Otumfuo cultivates 1,000 acres oil palm plantation

Otumfuo Osei Tutu II

The Asantehene, Otumfuo Osei Tutu II, is a large-scale oil palm farmer, a forum on sustainable palm oil production has learnt.

The Ashanti King has cultivated over 1,000 acres of oil palm at Ofoase near Juaso in the Ashanti Akim South District and also acquired a large tract of land between Kumawu and the Afram Plains for another plantation.

This was made known by Ohenenana Fredua Prempeh, who represented the Asantehene at the forum.

The forum was organized by the Ghana Oil Palm Development Company for small scale oil palm growers and palm oil producers with other stakeholders in the Eastern and Ashanti Regions.

It was aimed at developing strategies to help Ghana to produce sustainable palm oil in accordance with international standards.

Ohenenana Prempeh said Otumfuo Osei Tutu decided to go into oil palm cultivation as his contribution to make Ghana a leading palm oil producer.

He said oil palm cultivation and palm oil production had made nations like Malaysia and Indonesia wealthy.

Ohenenana said Ghanaians and the nation could become wealthy if they took oil palm growing and palm oil production seriously.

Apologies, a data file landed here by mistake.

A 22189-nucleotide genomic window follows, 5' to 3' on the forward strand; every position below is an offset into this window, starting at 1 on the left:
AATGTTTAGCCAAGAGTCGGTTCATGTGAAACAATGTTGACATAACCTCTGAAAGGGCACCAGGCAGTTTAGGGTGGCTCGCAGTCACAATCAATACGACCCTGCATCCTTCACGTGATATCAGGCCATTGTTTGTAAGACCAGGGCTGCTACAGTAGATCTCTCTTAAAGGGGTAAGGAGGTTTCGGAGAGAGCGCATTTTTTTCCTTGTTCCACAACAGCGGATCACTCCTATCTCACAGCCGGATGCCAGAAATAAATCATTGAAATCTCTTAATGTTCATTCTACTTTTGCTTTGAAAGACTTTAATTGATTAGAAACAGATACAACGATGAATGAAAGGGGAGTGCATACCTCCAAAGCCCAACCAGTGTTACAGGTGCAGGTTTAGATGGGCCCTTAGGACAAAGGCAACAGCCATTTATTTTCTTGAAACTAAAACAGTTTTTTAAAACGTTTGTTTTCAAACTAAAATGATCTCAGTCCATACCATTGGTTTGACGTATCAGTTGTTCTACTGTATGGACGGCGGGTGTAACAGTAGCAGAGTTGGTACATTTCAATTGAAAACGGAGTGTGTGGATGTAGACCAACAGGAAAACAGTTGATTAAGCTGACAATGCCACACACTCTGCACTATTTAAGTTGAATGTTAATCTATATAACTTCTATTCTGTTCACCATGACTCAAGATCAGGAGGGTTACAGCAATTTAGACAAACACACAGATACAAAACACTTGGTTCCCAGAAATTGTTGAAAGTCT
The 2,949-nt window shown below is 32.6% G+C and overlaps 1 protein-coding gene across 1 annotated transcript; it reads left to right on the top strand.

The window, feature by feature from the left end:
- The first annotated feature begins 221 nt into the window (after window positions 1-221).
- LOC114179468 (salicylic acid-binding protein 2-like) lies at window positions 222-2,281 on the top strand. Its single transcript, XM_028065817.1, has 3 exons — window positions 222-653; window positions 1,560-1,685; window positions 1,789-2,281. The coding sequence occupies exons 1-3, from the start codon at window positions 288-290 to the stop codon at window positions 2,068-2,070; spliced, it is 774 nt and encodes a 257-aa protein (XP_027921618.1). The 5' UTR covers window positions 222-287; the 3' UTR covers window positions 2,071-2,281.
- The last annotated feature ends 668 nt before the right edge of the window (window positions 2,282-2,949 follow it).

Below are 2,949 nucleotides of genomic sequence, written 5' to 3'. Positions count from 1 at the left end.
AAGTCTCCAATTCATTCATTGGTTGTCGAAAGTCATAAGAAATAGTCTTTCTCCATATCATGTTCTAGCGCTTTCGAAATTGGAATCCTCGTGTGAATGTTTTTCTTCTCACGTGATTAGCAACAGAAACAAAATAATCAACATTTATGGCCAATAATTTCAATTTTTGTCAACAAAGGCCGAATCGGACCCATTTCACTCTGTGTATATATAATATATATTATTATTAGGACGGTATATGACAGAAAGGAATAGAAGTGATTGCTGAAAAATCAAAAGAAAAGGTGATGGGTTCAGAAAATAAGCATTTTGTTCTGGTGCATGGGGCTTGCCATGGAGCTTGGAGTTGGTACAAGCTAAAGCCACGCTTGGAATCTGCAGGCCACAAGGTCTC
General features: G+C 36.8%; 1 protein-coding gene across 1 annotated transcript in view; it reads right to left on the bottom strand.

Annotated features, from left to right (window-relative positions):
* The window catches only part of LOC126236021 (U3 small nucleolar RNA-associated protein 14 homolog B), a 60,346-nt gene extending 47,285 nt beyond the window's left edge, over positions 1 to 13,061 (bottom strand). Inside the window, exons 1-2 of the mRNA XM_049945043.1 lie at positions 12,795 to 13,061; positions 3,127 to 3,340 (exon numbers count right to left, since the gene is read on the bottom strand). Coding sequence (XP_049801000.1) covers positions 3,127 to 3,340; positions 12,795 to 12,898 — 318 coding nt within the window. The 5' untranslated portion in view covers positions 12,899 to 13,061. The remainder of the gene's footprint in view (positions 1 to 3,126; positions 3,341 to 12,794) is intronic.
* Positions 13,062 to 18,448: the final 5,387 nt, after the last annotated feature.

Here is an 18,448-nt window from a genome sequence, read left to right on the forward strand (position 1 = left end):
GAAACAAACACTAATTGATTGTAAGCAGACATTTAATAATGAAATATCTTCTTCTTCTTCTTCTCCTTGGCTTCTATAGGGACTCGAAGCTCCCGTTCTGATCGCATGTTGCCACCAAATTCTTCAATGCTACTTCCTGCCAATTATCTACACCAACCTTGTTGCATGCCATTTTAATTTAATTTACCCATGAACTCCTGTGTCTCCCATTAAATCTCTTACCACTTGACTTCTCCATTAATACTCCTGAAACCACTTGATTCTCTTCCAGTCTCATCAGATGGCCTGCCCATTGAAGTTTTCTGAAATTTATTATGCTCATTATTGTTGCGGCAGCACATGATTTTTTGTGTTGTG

Mr Joseph Tsagli, a Senior Programme Officer of the Environmental Protection Agency (EPA), said the EPA, concerned about sustainable development and protection of the environment, had adopted strategies to achieve that objective.

These include the requirement of an environmental impact assessment and the encouragement of the use of resources in a way that would not endanger the future.

The EPA, he said, was also ensuring that land use did not degrade the soil through forest conservation and stressed the need to preserve biodiversity so that medicinal plants are not unnecessarily destroyed.

Mr Tsagli warned that if sound environmental practices were not followed it could facilitate Climate Change.

“Climate Change could cause extreme heat and flooding and if the trend of environmental degradation goes unchecked it could badly affect Ghana’s agricultural production and by 2050 it would be difficult to cultivate crops like cocoa and cassava,” he warned.

The senior programme officer said this would have undesirable repercussions for the nation’s economy and standard of living.

Mr Tsagli asked palm oil producers to avoid the waste they generate from going into rivers because it could badly affect aquatic life.

“In keeping in mind sustainable practices, look at waste management as a key component,” he advised.

Source: GNA

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